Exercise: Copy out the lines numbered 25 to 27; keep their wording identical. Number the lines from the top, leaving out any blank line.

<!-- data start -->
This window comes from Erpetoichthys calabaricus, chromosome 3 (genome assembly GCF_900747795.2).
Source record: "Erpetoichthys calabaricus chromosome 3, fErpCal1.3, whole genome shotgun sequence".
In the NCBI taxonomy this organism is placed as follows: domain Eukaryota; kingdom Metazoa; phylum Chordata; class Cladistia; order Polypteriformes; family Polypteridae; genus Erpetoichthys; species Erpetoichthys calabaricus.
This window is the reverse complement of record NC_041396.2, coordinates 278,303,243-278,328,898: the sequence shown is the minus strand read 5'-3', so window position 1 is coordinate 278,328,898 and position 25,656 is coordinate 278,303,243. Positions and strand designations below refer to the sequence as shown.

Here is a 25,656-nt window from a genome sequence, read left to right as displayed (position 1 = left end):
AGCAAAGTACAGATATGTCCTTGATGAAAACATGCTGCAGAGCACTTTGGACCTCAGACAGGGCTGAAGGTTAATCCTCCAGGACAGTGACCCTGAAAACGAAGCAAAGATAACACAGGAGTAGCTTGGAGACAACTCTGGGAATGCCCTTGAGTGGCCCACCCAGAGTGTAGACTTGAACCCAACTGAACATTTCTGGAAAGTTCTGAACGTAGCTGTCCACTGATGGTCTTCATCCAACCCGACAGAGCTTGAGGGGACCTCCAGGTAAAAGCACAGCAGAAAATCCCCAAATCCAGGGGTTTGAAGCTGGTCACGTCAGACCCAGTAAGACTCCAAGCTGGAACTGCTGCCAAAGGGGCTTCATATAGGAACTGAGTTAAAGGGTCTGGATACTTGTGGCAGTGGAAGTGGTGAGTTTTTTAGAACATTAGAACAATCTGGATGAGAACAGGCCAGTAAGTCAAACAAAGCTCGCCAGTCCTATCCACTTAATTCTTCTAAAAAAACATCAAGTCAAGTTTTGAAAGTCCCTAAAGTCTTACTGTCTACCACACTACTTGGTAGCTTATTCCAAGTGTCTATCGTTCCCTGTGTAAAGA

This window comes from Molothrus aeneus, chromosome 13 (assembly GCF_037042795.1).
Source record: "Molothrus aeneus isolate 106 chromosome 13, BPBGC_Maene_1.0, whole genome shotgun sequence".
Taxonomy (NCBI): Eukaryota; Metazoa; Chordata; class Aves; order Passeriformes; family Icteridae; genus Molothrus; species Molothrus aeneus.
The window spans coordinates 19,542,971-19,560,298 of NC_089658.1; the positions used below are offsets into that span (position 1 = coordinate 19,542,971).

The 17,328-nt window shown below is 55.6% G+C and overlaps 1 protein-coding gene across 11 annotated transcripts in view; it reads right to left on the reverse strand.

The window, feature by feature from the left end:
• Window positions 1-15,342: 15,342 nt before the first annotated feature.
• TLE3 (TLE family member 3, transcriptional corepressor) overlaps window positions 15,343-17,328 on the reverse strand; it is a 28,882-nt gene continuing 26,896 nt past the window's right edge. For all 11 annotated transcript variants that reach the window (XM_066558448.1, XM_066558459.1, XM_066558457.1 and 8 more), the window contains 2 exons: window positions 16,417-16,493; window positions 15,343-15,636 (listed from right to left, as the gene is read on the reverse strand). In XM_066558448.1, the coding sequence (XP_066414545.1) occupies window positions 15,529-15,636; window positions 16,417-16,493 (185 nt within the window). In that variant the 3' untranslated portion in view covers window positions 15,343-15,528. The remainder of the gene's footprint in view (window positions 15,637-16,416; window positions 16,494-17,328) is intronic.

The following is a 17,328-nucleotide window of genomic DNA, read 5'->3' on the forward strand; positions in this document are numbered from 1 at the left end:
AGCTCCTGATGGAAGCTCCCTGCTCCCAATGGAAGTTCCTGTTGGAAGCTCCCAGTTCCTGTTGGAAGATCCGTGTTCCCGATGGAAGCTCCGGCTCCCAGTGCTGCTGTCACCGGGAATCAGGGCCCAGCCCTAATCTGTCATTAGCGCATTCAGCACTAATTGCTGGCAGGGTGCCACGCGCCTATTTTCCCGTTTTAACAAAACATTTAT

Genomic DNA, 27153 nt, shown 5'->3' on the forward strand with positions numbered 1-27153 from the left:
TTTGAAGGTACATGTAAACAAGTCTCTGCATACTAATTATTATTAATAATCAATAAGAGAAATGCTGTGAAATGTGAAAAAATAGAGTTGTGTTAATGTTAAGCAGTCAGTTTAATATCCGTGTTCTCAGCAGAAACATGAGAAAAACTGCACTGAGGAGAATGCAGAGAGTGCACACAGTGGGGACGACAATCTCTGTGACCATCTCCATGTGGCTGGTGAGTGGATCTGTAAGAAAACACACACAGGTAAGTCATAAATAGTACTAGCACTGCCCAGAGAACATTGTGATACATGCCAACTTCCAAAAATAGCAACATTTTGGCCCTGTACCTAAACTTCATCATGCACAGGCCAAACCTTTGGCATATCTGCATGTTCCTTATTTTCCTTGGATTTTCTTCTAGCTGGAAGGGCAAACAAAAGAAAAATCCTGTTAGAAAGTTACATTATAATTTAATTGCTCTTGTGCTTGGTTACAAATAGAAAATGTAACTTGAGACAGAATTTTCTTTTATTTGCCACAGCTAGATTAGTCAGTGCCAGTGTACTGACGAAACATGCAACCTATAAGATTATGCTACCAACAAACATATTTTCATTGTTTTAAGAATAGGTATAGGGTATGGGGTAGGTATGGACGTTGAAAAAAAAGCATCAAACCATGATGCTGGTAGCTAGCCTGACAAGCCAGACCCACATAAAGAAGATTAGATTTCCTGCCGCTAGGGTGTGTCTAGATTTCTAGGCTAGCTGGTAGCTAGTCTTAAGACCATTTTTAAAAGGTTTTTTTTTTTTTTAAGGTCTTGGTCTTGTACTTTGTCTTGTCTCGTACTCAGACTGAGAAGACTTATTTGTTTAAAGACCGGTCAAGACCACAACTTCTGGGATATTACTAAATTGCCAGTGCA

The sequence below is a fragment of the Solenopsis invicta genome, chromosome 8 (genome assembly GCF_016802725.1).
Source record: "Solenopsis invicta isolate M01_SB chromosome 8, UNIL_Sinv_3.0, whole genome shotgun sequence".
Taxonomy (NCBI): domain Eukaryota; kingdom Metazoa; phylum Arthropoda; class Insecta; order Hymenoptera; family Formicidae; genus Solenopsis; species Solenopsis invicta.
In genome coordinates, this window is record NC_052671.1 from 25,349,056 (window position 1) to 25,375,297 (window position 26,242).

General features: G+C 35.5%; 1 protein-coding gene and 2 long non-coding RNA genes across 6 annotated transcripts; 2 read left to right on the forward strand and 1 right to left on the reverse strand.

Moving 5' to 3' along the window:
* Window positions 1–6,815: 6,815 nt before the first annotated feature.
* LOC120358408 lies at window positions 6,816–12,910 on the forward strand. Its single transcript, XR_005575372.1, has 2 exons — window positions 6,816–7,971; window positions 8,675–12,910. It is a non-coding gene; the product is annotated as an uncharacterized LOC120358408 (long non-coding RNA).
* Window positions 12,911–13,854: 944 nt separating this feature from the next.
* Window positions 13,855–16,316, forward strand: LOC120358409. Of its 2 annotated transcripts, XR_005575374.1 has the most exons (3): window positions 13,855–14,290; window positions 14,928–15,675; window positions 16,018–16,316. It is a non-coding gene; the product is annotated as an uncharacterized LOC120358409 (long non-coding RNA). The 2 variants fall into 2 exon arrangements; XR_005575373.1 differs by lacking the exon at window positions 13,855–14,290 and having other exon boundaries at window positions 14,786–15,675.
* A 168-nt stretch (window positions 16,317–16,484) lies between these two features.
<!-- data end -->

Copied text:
* Window positions 1–6,815: 6,815 nt before the first annotated feature.
* LOC120358408 lies at window positions 6,816–12,910 on the forward strand. Its single transcript, XR_005575372.1, has 2 exons — window positions 6,816–7,971; window positions 8,675–12,910. It is a non-coding gene; the product is annotated as an uncharacterized LOC120358408 (long non-coding RNA).
* Window positions 12,911–13,854: 944 nt separating this feature from the next.